Practice guided and free writing: an exciting vacation or travel experience
Students will have practiced controlled (guided) and free writing to produce a story about an exciting travel or vacation experience they have had.
Students will have learned how to use sequencing expressions such as "as we set out,..." and "the next day,..." to write a story in a sequenced manner.
Students will have also learned how to organize a story into sequenced parts (e.g. introduction, beginning, climax, conclusion).
Procedure (41-50 minutes)
Students look at a picture of the Grand Canyon in a Google document. T asks them if they have ever gone hiking or mountain climbing. Depending on their answers, T students asks them if they had a difficult or adventurous experience while doing it, or if they have ever had a dangerous life experience in the city (if they have never practiced hiking or climbing), or if they have ever experienced with an extreme sport.
Students are given a handout that features the story of a tourist's first visit to the Grand Canyon. SS read the story and identify the text's layout components: introduction, description of the main characters, beginning, an unexpected problem happening, the climax and the conclusion. SS are given the components in disarray in a word box from which they take them and list them in the correct order. SS are given a time limit and work in pairs to do so. Then, clarification on the layout is given briefly in open-class feedback.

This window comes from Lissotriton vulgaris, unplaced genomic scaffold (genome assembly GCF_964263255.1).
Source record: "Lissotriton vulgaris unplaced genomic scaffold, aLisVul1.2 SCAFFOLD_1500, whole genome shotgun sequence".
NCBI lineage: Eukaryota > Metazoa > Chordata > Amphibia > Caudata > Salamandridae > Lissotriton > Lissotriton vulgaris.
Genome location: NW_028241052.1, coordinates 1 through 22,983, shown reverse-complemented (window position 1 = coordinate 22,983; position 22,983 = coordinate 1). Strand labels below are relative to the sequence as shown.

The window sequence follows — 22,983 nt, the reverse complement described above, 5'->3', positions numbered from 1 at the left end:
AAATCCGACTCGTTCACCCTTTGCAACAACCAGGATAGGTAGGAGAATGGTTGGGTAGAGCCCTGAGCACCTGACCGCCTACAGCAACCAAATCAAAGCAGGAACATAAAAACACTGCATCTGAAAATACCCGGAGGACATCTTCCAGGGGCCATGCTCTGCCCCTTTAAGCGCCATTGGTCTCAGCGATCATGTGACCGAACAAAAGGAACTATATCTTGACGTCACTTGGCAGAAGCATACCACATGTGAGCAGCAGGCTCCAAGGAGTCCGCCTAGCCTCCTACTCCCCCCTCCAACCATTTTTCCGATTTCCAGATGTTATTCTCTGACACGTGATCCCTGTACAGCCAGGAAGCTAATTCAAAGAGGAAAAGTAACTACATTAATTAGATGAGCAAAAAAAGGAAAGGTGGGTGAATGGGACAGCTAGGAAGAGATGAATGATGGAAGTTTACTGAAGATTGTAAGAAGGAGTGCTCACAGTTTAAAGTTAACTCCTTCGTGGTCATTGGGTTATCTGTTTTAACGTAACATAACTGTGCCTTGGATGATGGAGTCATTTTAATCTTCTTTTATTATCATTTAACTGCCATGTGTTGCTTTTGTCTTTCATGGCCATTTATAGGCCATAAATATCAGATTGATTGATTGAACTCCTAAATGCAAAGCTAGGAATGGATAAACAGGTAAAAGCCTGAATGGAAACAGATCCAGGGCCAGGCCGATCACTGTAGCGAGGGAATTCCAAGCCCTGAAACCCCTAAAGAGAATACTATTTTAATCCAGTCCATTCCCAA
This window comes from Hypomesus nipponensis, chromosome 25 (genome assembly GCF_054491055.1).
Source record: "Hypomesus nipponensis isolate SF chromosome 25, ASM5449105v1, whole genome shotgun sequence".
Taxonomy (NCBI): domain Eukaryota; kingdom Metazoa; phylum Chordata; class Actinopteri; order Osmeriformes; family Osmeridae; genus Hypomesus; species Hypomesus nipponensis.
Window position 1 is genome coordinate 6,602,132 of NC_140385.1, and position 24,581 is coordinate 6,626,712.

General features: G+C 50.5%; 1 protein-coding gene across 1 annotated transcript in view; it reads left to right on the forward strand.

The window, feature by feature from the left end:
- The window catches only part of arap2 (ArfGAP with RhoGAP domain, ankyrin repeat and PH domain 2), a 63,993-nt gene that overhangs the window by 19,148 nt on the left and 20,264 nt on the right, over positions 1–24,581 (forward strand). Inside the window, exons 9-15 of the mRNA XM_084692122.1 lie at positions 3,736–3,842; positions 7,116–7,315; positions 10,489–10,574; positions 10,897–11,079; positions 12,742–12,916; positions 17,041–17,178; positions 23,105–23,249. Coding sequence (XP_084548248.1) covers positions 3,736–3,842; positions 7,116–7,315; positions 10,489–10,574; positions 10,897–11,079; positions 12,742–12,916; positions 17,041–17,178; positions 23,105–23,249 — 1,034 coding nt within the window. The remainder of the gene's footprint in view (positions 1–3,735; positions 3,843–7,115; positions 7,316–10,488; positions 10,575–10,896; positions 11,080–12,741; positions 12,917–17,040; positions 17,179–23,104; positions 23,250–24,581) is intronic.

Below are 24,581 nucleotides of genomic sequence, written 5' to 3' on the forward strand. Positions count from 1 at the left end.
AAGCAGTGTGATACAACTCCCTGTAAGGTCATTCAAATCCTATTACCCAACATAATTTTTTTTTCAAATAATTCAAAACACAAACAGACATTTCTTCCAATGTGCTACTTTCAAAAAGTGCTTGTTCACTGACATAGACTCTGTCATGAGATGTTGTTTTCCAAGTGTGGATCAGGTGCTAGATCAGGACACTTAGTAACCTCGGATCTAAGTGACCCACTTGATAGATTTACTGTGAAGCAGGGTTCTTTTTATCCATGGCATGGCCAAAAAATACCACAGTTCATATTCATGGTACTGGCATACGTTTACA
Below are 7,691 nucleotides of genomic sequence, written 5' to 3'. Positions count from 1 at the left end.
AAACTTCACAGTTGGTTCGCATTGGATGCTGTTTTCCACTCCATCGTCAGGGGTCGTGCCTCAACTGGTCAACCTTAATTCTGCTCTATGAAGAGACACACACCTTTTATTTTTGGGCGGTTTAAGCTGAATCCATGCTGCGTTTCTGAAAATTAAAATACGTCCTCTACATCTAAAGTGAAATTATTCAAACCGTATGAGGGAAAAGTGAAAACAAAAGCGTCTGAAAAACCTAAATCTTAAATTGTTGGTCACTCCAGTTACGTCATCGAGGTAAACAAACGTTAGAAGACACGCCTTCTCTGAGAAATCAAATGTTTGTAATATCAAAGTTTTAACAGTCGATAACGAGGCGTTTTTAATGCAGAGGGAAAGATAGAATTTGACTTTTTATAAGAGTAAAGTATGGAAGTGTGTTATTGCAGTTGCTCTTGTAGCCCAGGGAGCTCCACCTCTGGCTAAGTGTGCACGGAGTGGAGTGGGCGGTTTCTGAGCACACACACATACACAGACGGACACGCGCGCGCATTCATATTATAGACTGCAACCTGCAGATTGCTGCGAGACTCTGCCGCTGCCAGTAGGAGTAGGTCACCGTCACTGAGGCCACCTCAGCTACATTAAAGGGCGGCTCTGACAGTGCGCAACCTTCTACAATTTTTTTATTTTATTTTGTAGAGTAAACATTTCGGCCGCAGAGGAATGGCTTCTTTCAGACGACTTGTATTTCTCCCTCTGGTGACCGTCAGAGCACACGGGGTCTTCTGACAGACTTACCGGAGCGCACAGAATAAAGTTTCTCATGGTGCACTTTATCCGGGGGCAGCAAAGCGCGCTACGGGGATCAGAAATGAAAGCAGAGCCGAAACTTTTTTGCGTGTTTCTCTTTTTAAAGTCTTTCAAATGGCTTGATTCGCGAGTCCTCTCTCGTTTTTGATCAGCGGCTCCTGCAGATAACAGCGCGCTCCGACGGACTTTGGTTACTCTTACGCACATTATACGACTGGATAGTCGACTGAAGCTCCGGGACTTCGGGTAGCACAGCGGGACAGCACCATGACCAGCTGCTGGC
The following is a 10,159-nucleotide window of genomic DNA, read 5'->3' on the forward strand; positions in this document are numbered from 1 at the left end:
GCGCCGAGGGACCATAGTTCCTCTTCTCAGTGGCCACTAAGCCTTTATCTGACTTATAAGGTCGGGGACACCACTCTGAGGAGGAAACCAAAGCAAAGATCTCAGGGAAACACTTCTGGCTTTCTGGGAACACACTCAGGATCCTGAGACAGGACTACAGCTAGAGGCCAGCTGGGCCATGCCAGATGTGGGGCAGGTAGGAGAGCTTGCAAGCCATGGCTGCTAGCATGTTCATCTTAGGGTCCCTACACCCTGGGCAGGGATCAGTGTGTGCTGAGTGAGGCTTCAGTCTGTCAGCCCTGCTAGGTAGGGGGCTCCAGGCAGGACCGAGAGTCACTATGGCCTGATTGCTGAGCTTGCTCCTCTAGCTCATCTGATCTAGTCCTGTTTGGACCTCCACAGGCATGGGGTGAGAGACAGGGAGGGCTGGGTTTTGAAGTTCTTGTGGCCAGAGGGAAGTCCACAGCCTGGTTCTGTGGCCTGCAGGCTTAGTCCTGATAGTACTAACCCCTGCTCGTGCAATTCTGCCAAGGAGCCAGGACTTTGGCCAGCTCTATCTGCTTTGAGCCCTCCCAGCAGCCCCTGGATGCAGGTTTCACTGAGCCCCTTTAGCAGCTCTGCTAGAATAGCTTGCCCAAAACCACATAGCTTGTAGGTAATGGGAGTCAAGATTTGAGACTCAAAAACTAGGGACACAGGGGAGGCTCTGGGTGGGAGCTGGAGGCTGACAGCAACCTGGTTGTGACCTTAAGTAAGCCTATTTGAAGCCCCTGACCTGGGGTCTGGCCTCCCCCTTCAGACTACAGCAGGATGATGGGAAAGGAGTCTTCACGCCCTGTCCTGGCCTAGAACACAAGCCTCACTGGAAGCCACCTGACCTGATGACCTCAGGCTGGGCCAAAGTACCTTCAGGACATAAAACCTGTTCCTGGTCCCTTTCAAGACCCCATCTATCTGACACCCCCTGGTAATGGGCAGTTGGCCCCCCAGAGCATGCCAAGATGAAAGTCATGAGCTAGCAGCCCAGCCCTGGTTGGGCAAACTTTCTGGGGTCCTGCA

SS are shown a Google slides presentation featuring the formulaic language for the lesson. Meaning is clarified first. SS are shown a slide with three statements: As we set out, I noticed that the other hikers weren’t dressed like us. By the time we got back, our legs felt like jelly. The next day, after a long breakfast, we were ready for another view of the Canyon. Under the statements are key phrases in callout clouds to convey meaning for the target language in each case. SS are elicited to match each cloud to the corresponding statement. Form is analyzed next. Formulaic language is broken down for the first statement so as to serve as an example. SS are elicited to identify parts of speech in the sequencing expressions and where clauses start in each of the other two sentences. Use of punctuation marks is highlighted. Appropriacy is address last. SS are shown a slide with icons representing formal, informal and neutral language and are asked in what category the language analyzed belongs.
SS are asked to look back at their copies of the Google docs handout. They are instructed to complete and arrange in order sentences in the reading text that feature sequencing expressions. The sequencing expressions are presented in a word box. SS use numbers to organize them in the correct order. SS are given a time limit to complete this task and to compare their results in pairs. SS are given directions on how to produce their own story in the last section of the handout. T encourages SS to use the formulaic language analyzed and practiced with before and to use the following layout components for their story: introduction, beginning, climax and conclusion. SS are given a time limit to complete their productions and to read and comment on a classmate's text.
T praises SS and points at lesson goals reached and through practice. SS comment on their own stories and those of their classmates. T provides feedback on the lesson's goals and the contents of the stories. T points at good language use and exemplifies on the board. T then addresses language that needs to be corrected or reformulated. T encourages SS to self- and peer-correct.